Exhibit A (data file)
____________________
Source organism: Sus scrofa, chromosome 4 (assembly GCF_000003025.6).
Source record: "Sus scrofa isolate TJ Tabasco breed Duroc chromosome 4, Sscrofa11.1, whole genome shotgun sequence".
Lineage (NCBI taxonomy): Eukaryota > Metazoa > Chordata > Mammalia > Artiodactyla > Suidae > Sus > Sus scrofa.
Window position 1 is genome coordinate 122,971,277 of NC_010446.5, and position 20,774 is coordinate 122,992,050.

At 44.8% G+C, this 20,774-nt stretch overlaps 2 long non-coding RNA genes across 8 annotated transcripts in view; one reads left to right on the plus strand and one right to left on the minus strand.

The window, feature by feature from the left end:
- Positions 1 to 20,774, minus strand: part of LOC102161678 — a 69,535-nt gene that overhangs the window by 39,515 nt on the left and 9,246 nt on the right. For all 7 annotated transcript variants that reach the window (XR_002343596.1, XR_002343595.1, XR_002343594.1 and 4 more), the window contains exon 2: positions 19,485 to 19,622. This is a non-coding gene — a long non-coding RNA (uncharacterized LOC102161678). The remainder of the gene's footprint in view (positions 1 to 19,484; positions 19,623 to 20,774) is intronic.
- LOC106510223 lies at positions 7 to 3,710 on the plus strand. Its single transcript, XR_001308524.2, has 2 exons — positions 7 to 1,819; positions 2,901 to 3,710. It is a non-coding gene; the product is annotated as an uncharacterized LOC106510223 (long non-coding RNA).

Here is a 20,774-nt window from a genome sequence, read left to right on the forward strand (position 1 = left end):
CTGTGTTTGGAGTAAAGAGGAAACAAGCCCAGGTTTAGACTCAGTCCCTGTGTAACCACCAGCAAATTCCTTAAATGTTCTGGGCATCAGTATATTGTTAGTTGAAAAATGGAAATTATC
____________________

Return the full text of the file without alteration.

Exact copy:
Source organism: Sus scrofa, chromosome 4 (assembly GCF_000003025.6).
Source record: "Sus scrofa isolate TJ Tabasco breed Duroc chromosome 4, Sscrofa11.1, whole genome shotgun sequence".
Lineage (NCBI taxonomy): Eukaryota > Metazoa > Chordata > Mammalia > Artiodactyla > Suidae > Sus > Sus scrofa.
Window position 1 is genome coordinate 122,971,277 of NC_010446.5, and position 20,774 is coordinate 122,992,050.

At 44.8% G+C, this 20,774-nt stretch overlaps 2 long non-coding RNA genes across 8 annotated transcripts in view; one reads left to right on the plus strand and one right to left on the minus strand.

The window, feature by feature from the left end:
- Positions 1 to 20,774, minus strand: part of LOC102161678 — a 69,535-nt gene that overhangs the window by 39,515 nt on the left and 9,246 nt on the right. For all 7 annotated transcript variants that reach the window (XR_002343596.1, XR_002343595.1, XR_002343594.1 and 4 more), the window contains exon 2: positions 19,485 to 19,622. This is a non-coding gene — a long non-coding RNA (uncharacterized LOC102161678). The remainder of the gene's footprint in view (positions 1 to 19,484; positions 19,623 to 20,774) is intronic.
- LOC106510223 lies at positions 7 to 3,710 on the plus strand. Its single transcript, XR_001308524.2, has 2 exons — positions 7 to 1,819; positions 2,901 to 3,710. It is a non-coding gene; the product is annotated as an uncharacterized LOC106510223 (long non-coding RNA).

Here is a 20,774-nt window from a genome sequence, read left to right on the forward strand (position 1 = left end):
CTGTGTTTGGAGTAAAGAGGAAACAAGCCCAGGTTTAGACTCAGTCCCTGTGTAACCACCAGCAAATTCCTTAAATGTTCTGGGCATCAGTATATTGTTAGTTGAAAAATGGAAATTATC